Search Results

Area of Parallelograms

6-8
This applet shows the relationship between the area of a parallelogram and the lengths of its sides.

Walk the Plank

6-8, 9-12
When one end of a wooden board is placed on a bathroom scale and the other end is suspended on a textbook, students can "walk the plank" and record the weight measurement as their distance from the scale changes. The results are unexpected— the relationship between the weight and distance is linear, and all lines have the same x‑intercept. This investigation leads to a real world occurrence of negative slope, examples of which are often hard to find.

Hospital Locator

9-12
Students begin with a problem in a real-world context to motivate the need to construct circumcenters and then incenters of triangles and to make sense of these constructions in terms of bisecting sides and angles.

Pythagorean Review

6-8

Review and explore the Pythagorean Theorem.

Exploring Diagonals and the Pythagorean Theorem

6-8
Students further explore square roots using the diagonals of rectangles. Using measurement, students will discover a method for finding the diagonal of any rectangle when the length and width are known, which leads to the Pythagorean Theorem.

Area of Rectangles

3-5

This applet allows for the exploration of the area of rectangles.

Varying Motion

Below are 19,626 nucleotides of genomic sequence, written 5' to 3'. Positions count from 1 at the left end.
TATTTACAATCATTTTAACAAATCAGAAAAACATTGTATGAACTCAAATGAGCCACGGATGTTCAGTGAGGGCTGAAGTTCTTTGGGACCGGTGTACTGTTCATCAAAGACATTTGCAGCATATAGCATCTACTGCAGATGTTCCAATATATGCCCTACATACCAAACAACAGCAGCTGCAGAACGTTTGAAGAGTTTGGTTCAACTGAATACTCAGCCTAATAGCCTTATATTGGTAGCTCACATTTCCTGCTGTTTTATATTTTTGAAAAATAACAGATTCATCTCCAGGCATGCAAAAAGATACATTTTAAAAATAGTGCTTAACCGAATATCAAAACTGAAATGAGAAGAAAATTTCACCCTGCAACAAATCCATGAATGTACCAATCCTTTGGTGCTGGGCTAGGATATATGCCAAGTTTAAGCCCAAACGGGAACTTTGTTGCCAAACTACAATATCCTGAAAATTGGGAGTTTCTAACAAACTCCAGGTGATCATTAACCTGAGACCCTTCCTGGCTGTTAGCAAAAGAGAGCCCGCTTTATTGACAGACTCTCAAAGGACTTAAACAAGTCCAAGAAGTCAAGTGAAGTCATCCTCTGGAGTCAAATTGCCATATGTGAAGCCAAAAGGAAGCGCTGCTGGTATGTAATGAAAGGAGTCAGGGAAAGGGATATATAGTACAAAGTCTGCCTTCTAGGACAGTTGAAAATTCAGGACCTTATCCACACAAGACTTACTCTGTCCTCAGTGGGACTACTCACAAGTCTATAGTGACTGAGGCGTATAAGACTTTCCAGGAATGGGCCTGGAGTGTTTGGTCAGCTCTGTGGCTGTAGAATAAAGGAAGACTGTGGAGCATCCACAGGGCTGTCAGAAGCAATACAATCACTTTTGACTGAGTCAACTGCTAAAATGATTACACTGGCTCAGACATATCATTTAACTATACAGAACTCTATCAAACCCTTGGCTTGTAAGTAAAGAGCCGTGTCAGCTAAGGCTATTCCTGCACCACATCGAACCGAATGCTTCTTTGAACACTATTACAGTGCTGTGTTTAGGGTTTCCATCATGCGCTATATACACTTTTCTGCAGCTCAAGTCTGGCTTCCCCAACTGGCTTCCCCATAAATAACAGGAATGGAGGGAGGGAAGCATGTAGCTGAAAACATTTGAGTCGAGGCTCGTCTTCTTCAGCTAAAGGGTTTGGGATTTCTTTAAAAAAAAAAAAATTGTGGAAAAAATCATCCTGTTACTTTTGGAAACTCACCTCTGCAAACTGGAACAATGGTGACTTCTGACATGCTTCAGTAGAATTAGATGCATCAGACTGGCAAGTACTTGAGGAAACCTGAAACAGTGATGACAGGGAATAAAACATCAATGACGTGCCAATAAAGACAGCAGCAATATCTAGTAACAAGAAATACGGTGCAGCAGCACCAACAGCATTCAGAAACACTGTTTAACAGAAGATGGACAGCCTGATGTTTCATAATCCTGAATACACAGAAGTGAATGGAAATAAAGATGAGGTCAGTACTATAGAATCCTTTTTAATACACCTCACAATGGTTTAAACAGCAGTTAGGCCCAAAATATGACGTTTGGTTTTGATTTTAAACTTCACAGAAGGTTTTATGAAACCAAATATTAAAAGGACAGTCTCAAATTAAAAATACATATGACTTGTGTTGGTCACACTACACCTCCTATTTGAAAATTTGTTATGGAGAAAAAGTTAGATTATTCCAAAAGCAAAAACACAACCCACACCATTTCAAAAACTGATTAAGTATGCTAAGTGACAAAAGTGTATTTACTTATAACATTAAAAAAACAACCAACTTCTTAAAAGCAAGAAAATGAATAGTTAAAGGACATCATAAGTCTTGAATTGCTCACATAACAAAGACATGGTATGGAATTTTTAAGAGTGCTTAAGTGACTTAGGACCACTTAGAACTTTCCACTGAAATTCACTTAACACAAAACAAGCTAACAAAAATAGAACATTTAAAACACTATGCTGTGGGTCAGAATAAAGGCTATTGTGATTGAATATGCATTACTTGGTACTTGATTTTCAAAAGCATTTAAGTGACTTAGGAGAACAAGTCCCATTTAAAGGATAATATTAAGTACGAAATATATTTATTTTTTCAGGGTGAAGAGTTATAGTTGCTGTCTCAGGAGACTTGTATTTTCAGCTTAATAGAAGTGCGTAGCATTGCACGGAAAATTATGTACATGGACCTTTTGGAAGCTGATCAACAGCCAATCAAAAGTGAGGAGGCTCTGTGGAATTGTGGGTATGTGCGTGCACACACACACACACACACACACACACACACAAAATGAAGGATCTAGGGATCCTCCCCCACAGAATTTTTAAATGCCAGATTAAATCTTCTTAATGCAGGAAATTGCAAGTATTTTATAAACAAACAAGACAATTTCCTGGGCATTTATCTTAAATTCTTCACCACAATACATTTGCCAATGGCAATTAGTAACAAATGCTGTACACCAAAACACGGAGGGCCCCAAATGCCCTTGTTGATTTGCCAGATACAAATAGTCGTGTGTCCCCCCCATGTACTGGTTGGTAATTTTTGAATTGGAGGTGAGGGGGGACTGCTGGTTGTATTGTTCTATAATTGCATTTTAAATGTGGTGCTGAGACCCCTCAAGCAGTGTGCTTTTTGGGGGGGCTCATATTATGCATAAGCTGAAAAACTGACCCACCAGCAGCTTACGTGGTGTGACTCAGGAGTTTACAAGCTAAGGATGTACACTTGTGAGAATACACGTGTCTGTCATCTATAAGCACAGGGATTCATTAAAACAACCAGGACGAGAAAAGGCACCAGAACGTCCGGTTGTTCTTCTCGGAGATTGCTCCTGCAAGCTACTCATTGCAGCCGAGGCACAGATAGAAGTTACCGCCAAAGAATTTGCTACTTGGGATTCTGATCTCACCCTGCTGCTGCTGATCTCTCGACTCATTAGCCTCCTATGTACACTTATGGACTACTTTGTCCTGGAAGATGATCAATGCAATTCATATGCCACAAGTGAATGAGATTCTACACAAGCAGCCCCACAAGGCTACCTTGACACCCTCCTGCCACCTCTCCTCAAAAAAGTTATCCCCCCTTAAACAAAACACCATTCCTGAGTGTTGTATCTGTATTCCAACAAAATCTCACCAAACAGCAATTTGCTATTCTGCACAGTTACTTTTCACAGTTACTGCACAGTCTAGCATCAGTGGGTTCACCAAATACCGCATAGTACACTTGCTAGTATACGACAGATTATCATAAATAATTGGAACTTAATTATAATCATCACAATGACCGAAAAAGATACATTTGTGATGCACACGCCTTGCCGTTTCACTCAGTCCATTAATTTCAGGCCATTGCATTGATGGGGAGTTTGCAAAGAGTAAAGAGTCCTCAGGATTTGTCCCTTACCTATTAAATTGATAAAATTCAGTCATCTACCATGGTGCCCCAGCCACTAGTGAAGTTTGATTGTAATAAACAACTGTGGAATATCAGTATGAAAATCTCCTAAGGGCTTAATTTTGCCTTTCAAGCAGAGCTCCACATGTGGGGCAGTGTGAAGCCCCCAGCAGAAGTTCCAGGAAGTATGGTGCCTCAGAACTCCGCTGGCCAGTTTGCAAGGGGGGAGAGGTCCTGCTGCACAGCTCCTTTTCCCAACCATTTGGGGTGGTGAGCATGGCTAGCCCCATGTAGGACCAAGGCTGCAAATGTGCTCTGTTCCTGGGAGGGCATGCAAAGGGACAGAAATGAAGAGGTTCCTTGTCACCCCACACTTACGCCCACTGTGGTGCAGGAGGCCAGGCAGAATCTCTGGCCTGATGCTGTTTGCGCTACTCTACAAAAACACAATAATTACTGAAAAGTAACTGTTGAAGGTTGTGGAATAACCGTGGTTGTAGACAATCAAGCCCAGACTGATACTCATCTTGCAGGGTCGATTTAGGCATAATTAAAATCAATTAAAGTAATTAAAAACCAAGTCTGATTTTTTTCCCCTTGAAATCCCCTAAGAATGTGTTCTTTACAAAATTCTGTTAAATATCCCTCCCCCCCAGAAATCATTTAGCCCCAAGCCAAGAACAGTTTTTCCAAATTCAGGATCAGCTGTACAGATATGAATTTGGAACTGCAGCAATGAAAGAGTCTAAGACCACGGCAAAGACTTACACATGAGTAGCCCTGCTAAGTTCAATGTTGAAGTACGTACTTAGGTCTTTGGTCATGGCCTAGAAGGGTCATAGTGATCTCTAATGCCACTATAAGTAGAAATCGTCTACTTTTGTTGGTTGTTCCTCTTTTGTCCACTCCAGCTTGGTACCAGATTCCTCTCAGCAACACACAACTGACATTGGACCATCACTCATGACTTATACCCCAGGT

9-12
This lesson helps students clarify the relationship between the shape of a graph and the movement of an object. Students explore their own movement and plot it onto a displacement vs. time graph.  From this original graph, students create a velocity vs. time graph, and from there create an acceleration vs. time graph.  The movement present and how to interpret each type of graph is emphasized through the lesson, which serve as an excellent introduction to building blocks of calculus.

Golden Ratio

6-8
Students explore the Fibonacci sequence, examine how the ratio of two consecutive Fibonacci numbers creates the Golden Ratio, and identify real-life examples of the Golden Ratio.

Light It Up

9-12

In this cooperative learning activity, students are presented with a real-world problem: Given a mirror and laser pointer, determine the position where one should stand so that a reflected light image will hit a designated target.

This investigation allows students to develop several rational functions that models three specific forms of a rational function. Students explore the relationship between the graph, the equation, and problem context.